Insys Therapeutics (INSY) won approval from the Food and Drug Administration for its marijuana-derived drug Syndros last summer, but Syndros hasn't launched yet because the company had to wait for DEA scheduling. This week, the DEA finally announced that it's labeling Syndros as a Schedule II drug, and while that scheduling clears the way for Insys Therapeutics to begin marketing it, the DEA's decision fell short of the Schedule III rating that investors really wanted.

What is it?

Syndros is a liquid formulation of the THC drug Marinol, a medicine that's been used to treat anorexia in AIDS patients and chemotherapy-induced nausea and vomiting since the 1980s.

A lab worker prepares bottles containing marijuana-based medicines.


Typically, patients begin on a dose of 2.5 mg of Marinol twice daily. However, Marinol's effectiveness varies significantly from patient to patient, and dose adjustments are less than perfect because Marinol is only available in soft gel capsules in strengths of 2.5 mg, 5 mg, and 10 mg.  

Because Syndros is a liquid, it may make it far easier for doctors to adjust patient doses. The liquid formulation may also be easier for some patients to swallow, and it may be more tolerable to the stomach. Insys Therapeutics hopes those advantages will convince doctors to switch from Marinol to Syndros, because if they do, it could significantly increase Insys Therapeutics' sales. Sales of Marinol and its generic equivalents total about $200 million per year.

Not so fast

Winning away Marinol market share might not be as easy as it sounds, however. Syndros was given Schedule II because the DEA determined that there's a high potential for patient abuse. Marinol is a Schedule III drug.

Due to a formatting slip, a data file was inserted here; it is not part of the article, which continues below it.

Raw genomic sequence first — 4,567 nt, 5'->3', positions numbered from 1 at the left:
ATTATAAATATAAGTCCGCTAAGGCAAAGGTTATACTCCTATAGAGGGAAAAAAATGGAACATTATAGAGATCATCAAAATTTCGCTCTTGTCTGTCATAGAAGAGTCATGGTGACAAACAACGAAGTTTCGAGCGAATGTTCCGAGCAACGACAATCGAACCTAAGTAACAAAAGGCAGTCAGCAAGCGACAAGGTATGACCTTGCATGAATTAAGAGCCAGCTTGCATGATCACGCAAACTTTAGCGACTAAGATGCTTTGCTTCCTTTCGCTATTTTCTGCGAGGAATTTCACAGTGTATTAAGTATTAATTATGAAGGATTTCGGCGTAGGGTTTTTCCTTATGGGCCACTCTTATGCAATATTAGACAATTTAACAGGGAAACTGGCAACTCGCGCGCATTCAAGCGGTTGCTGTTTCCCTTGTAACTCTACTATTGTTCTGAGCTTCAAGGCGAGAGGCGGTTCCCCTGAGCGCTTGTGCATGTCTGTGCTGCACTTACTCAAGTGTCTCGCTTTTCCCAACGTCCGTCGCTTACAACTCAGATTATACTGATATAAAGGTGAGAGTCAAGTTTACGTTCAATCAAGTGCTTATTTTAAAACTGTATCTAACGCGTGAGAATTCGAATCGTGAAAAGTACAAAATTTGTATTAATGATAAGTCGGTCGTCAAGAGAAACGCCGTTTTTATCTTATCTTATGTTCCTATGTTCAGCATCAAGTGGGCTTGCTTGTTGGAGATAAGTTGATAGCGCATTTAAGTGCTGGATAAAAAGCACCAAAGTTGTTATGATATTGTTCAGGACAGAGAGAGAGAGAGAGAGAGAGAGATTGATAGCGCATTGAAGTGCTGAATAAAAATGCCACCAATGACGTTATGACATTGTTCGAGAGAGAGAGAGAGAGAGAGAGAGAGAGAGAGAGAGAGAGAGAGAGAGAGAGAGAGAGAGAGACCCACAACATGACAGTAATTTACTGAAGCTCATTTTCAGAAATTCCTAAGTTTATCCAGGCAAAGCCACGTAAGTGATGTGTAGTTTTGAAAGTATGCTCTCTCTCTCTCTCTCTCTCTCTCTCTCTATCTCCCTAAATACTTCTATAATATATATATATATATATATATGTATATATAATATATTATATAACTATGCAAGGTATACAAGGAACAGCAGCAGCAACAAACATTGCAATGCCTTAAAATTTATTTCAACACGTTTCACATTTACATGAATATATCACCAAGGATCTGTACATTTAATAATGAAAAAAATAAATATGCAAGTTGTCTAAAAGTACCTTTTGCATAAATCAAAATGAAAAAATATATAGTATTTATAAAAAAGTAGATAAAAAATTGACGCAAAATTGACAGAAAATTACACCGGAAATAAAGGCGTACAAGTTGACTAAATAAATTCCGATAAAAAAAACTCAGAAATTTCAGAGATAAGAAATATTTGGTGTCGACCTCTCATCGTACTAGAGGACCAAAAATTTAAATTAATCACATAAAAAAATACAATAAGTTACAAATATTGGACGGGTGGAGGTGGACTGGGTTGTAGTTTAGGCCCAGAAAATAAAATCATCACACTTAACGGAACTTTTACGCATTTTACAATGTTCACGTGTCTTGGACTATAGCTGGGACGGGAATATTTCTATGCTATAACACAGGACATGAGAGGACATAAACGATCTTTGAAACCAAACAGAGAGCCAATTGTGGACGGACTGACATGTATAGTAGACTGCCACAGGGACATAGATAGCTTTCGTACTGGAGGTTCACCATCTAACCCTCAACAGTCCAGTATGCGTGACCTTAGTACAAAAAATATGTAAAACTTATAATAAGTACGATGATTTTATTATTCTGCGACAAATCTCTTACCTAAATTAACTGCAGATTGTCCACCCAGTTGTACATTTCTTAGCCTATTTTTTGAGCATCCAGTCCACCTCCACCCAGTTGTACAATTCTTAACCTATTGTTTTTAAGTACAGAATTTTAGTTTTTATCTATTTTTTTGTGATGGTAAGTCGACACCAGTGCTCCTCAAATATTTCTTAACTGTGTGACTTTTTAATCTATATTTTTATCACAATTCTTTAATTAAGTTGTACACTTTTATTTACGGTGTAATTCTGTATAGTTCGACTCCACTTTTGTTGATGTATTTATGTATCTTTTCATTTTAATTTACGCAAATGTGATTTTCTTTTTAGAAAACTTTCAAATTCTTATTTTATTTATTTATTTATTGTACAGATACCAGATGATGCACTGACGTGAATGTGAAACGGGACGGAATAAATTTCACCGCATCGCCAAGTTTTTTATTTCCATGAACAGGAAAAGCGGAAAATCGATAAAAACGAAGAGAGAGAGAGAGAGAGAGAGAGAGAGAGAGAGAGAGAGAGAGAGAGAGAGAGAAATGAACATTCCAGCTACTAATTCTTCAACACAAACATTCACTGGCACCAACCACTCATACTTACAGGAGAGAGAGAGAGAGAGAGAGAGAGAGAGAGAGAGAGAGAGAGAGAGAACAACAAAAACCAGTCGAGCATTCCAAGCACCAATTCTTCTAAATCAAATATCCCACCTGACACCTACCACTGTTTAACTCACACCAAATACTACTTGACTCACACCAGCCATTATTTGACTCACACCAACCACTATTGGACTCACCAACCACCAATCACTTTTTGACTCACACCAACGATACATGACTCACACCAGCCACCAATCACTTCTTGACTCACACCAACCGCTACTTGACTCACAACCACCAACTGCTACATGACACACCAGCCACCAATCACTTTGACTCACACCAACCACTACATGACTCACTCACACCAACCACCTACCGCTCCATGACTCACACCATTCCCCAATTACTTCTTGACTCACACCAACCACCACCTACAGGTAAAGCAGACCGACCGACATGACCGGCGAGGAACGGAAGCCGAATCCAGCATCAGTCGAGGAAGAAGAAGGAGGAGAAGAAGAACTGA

In trials, Syndros, which contains 50% dehydrated alcohol, was shown to be easily and effectively abused. Patients taking Syndros consistently reported "liking" the drug more than Marinol, although the results weren't significantly statistically different. The enhanced "likability" of Syndros may have factored into the DEA's decision.

It remains to be seen how doctors will view the risk of abuse relative to the Syndros greater dosing flexibility, but it's certainly an unwelcome obstacle that adds some uncertainty to Syndros' peak sales potential. Schedule III drug prescriptions can be oral, written, or faxed, but schedule II prescriptions must be written and signed by the practitioner. Schedule III drugs can also be more easily refilled than Schedule II drugs.

Wait and see

Insys Therapeutics thought Syndros could get Schedule II labeling, so this isn't too big of a surprise. The company's marketing preparations have likely taken into account the risk of less favorable scheduling, so this may not dramatically change its approach.

The real story, however, will be whether Syndros advantages will win over doctors and their patients. If so, then sales could kick-start revenue and profit at the company. Sales and earnings associated with its fentanyl spray Subsys have slumped because of worries of opioid abuse and investigations into inappropriate marketing of it, and the risk of settling investigations has weighed down Insys Therapeutics' stock price. 

Overall, Syndros is an intriguing new twist on an old drug, but it's far from certain that it will be a commercial success. Given the risk of disappointing sales, most investors should take a wait-and-see approach.